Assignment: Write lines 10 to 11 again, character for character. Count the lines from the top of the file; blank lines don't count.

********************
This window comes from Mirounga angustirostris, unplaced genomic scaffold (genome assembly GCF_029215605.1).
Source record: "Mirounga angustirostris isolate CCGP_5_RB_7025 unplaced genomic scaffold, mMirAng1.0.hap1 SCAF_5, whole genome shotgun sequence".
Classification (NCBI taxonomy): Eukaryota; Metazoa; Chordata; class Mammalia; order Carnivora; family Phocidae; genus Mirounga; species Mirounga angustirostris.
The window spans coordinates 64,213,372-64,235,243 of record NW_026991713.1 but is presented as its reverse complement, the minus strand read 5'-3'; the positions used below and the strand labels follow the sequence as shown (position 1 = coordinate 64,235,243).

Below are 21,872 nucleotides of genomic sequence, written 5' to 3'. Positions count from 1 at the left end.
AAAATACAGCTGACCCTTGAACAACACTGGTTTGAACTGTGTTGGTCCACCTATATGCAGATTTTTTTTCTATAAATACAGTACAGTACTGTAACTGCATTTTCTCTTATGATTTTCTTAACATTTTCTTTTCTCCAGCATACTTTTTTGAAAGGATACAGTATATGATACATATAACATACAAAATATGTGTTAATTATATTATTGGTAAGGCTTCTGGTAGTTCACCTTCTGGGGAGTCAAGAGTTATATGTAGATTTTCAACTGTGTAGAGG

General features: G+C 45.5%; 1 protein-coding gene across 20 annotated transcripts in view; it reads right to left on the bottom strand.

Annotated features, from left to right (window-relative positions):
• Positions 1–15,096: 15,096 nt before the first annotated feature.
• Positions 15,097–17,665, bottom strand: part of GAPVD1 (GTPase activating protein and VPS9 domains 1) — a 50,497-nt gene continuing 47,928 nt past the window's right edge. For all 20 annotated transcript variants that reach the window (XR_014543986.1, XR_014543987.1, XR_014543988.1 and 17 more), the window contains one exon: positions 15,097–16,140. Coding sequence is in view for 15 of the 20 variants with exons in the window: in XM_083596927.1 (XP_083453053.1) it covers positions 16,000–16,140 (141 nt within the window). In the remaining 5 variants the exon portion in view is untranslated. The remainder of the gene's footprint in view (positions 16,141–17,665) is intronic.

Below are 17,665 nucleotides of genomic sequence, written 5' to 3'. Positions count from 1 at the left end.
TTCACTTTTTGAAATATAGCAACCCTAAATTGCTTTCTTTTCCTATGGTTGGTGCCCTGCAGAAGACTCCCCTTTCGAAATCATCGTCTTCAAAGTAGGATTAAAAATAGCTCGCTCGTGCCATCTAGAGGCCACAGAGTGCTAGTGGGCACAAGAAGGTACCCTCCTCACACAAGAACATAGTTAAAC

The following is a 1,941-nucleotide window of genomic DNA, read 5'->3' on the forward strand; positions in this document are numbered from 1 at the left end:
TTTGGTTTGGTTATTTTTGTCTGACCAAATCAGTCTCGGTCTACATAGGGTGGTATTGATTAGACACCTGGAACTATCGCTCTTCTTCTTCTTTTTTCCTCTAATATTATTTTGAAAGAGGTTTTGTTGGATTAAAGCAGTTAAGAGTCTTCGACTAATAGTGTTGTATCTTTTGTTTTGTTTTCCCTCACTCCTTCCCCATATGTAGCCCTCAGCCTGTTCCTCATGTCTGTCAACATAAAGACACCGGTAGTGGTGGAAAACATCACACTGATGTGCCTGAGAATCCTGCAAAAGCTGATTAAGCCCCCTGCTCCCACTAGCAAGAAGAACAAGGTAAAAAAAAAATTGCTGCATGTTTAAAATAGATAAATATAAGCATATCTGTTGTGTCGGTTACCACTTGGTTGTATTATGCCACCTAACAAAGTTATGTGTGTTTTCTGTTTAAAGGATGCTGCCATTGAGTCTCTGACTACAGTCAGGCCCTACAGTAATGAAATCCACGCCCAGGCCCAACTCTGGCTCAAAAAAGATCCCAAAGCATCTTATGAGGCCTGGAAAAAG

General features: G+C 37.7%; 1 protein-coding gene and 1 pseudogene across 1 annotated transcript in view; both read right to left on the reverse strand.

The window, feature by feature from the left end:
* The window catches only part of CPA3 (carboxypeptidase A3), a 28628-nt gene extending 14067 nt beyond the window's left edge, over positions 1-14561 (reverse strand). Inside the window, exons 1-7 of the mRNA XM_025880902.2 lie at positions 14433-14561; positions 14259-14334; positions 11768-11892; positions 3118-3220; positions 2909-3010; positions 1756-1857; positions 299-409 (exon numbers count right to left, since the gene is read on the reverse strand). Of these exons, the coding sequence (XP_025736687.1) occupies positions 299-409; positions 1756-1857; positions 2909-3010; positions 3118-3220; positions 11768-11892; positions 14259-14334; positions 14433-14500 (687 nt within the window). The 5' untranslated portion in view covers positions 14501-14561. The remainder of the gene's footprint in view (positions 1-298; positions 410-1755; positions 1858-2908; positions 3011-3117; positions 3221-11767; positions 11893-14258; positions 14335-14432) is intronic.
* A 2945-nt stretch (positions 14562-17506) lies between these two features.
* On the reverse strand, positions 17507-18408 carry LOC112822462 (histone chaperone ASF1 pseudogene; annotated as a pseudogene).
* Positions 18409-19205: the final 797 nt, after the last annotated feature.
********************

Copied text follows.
• Positions 15,097–17,665, bottom strand: part of GAPVD1 (GTPase activating protein and VPS9 domains 1) — a 50,497-nt gene continuing 47,928 nt past the window's right edge. For all 20 annotated transcript variants that reach the window (XR_014543986.1, XR_014543987.1, XR_014543988.1 and 17 more), the window contains one exon: positions 15,097–16,140. Coding sequence is in view for 15 of the 20 variants with exons in the window: in XM_083596927.1 (XP_083453053.1) it covers positions 16,000–16,140 (141 nt within the window). In the remaining 5 variants the exon portion in view is untranslated. The remainder of the gene's footprint in view (positions 16,141–17,665) is intronic.

Below are 17,665 nucleotides of genomic sequence, written 5' to 3'. Positions count from 1 at the left end.